# Uniform Distributions on Integer Matrices. The Problem  How many ways can I fill in a matrix with specified row and column sums? ???2 ???2 ???3 223.

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Uniform Distributions on Integer Matrices

The Problem  How many ways can I fill in a matrix with specified row and column sums? ???2 ???2 ???3 223

A Quick Example 0202 1012 1023 223 ???2 ???2 ???3 223

Who Cares?  Theoretical motivation:  Computer scientists are interested in optimal algorithms for enumeration – this is a test bed  Practical applications:  Anything that’s a network or might be made to look like one

The Social Network  I have a bunch of friends and you have a bunch of friends and our friends have a bunch of friends and so on  This can be represented as a binary matrix

The Social Network  Suppose we see some patterns (structures) in this matrix  Question:  Are the structures simply a result of the fact that some people have more friends than others?  Or is something else going on?

The Social Network  Solution:  Fix the row and column sums (how many friends people have)  Sample uniformly from the matrices satisfying these sums  See whether the structures of interest are likely to occur by chance

Darwin’s Finches  Biologists are also interested in these sorts of matrices  Though no longer obviously network problems  For example: Darwin observed some a number of species of finches distributed across a series of islands

Darwin’s Finches  Question:  Is the distribution of finches explained by the fact that some islands are bigger and can support more species than others and some finches are more common than others?  Or are competitive dynamics at work?

Darwin’s Finches  Solution:  Test by uniformly sampling with fixed number of species per island (column sums) and fixed number of islands on which a species is found (row sums)  Can test how likely observed combinations of species are to occur by chance

Computational Challenge  A small example…  How many 8x8 matrices with row & column sums = 8 do you think are there?

Computational Challenge  Answer:  1,046,591,482,728,408,076,517,376  (a.k.a. 1 septillion plus)

Computational Challenge  As many as that is, this is whittled down from more than 40^64 possibilities  Which is > 10^100 or about 10 times the age of the universe  Even though our algorithm doesn’t actually require us to sort though all these possibilities, we do have to handle the fact that many many (sub)problems lead to the same place  … parallel sort & removal of duplicates = lots of headaches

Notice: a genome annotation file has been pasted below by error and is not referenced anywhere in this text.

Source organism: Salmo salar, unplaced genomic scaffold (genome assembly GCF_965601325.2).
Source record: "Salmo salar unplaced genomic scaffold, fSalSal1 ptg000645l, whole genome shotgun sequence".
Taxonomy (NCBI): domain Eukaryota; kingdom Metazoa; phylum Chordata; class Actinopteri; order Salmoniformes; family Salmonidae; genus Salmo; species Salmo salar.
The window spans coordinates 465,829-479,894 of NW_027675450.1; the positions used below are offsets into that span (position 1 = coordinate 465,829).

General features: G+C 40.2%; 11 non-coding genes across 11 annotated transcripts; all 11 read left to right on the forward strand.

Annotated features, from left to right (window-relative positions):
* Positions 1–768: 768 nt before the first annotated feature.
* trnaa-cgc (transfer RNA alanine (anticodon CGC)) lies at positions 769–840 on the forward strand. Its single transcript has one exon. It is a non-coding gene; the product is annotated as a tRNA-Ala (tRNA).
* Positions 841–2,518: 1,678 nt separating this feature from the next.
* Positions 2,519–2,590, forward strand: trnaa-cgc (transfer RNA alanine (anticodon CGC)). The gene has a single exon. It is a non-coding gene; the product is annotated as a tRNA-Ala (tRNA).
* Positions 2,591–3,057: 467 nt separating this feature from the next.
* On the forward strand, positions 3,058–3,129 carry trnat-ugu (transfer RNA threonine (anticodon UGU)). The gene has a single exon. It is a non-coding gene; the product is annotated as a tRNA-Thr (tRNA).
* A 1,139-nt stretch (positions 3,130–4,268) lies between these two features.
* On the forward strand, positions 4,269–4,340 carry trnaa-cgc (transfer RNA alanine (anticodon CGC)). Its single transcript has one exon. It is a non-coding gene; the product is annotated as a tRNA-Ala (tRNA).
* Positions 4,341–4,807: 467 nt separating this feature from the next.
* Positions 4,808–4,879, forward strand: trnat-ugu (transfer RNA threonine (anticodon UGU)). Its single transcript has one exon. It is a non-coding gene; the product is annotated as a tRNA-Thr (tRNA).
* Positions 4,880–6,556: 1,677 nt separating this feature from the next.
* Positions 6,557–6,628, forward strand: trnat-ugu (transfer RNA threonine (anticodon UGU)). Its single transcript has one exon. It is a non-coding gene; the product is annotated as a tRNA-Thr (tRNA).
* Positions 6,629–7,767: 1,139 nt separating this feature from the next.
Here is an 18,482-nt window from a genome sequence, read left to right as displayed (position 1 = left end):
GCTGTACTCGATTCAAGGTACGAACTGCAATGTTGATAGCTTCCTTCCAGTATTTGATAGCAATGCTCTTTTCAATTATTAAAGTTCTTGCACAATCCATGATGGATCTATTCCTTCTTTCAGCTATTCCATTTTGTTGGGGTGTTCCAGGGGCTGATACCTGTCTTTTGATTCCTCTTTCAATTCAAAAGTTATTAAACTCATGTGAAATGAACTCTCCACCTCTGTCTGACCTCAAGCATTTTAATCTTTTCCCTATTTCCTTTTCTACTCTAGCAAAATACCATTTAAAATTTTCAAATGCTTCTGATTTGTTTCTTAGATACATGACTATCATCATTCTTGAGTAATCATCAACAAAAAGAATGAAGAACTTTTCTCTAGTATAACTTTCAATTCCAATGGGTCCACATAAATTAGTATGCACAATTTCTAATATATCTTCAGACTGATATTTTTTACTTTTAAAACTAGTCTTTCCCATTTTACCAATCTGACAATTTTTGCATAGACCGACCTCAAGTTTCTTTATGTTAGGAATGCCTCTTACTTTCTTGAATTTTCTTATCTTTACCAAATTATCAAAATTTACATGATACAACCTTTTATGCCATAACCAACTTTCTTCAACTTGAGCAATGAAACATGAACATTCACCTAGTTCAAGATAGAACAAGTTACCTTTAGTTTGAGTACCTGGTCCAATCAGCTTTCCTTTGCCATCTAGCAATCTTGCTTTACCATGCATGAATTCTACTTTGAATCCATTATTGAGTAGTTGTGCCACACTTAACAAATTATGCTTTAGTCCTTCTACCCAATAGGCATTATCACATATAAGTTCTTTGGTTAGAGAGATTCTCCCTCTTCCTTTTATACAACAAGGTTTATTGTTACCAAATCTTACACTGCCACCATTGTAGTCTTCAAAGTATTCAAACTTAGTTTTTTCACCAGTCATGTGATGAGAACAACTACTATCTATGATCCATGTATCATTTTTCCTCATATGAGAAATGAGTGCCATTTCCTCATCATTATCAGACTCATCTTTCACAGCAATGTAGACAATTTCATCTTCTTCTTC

Strategies: Pros & Cons  Level-by-level vs. depth first + hashing  rank synchronization  Storage: distributed vs. master-worker model  Sorting:  Merge sort  Radix sort  Pre-computing coefficients?

Our Algorithm  Serial algorithm  multimaps, new maps, and more  Class to hold “Problems”  Not the most interesting from a parallel computing standpoint, but several days of coding…

Our Algorithm  Parallel step by step  Rank 0 gets initial problem, calculates random matrix used in load balancing for sort, and broadcasts  For each row, each rank goes though:  Step 0. Calculate new maps for my problems  Step 1. Package the new problems  Step 2. Send and receive all the info (6 all to all calls)  Step 3a. Unpack the received data from all ranks  Step 3b. Merge sort & deduplicate problems received  Step 4. Convert to array which stores final answer (portion of DAG) for this row  Print final DAG & total solutions to file

Did we get the right answer?  Multiple checks of the final answer …  Against small problems we could compute by hand  Against serial code written by Jeff Miller in Python  And lots of printouts & testing individual function performance * Though note answers are floating point … if we really wanted correct down to the last decimal place would need some sort of arbitrary precision implementation

Strong Scaling

Weak Scaling(?)

Future Directions  Improve parallel sort  Better randomization & load balancing  Improve serial algorithm  Can we do a better job of anticipating duplicates?  Deal with really big numbers (arbitrary precision arithmetic)  Start using for real sampling problems!

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